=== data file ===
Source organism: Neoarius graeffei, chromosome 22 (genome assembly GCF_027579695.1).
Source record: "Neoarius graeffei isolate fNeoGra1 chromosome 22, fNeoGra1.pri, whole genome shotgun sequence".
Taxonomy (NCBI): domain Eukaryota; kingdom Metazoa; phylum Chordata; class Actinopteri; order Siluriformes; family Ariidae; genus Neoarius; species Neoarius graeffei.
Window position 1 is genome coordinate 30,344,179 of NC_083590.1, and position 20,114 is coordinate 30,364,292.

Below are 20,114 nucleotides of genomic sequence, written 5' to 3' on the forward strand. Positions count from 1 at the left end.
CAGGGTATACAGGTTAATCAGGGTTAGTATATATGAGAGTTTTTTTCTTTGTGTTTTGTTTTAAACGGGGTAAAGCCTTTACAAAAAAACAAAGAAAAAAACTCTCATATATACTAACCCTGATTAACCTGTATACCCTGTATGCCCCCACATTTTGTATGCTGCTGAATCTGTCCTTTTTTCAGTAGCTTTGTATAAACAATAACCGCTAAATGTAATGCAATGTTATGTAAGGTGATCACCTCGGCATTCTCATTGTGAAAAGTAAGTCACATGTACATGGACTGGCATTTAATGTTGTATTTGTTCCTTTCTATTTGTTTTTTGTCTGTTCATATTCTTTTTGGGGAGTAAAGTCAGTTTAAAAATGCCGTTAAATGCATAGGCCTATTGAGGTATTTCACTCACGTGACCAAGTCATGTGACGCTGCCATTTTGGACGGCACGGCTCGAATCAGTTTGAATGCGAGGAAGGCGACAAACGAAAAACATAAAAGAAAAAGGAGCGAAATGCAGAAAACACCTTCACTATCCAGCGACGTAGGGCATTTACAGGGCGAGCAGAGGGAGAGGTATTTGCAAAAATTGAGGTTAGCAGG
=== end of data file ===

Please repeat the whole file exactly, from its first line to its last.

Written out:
Source organism: Neoarius graeffei, chromosome 22 (genome assembly GCF_027579695.1).
Source record: "Neoarius graeffei isolate fNeoGra1 chromosome 22, fNeoGra1.pri, whole genome shotgun sequence".
Taxonomy (NCBI): domain Eukaryota; kingdom Metazoa; phylum Chordata; class Actinopteri; order Siluriformes; family Ariidae; genus Neoarius; species Neoarius graeffei.
Window position 1 is genome coordinate 30,344,179 of NC_083590.1, and position 20,114 is coordinate 30,364,292.

Below are 20,114 nucleotides of genomic sequence, written 5' to 3' on the forward strand. Positions count from 1 at the left end.
CAGGGTATACAGGTTAATCAGGGTTAGTATATATGAGAGTTTTTTTCTTTGTGTTTTGTTTTAAACGGGGTAAAGCCTTTACAAAAAAACAAAGAAAAAAACTCTCATATATACTAACCCTGATTAACCTGTATACCCTGTATGCCCCCACATTTTGTATGCTGCTGAATCTGTCCTTTTTTCAGTAGCTTTGTATAAACAATAACCGCTAAATGTAATGCAATGTTATGTAAGGTGATCACCTCGGCATTCTCATTGTGAAAAGTAAGTCACATGTACATGGACTGGCATTTAATGTTGTATTTGTTCCTTTCTATTTGTTTTTTGTCTGTTCATATTCTTTTTGGGGAGTAAAGTCAGTTTAAAAATGCCGTTAAATGCATAGGCCTATTGAGGTATTTCACTCACGTGACCAAGTCATGTGACGCTGCCATTTTGGACGGCACGGCTCGAATCAGTTTGAATGCGAGGAAGGCGACAAACGAAAAACATAAAAGAAAAAGGAGCGAAATGCAGAAAACACCTTCACTATCCAGCGACGTAGGGCATTTACAGGGCGAGCAGAGGGAGAGGTATTTGCAAAAATTGAGGTTAGCAGG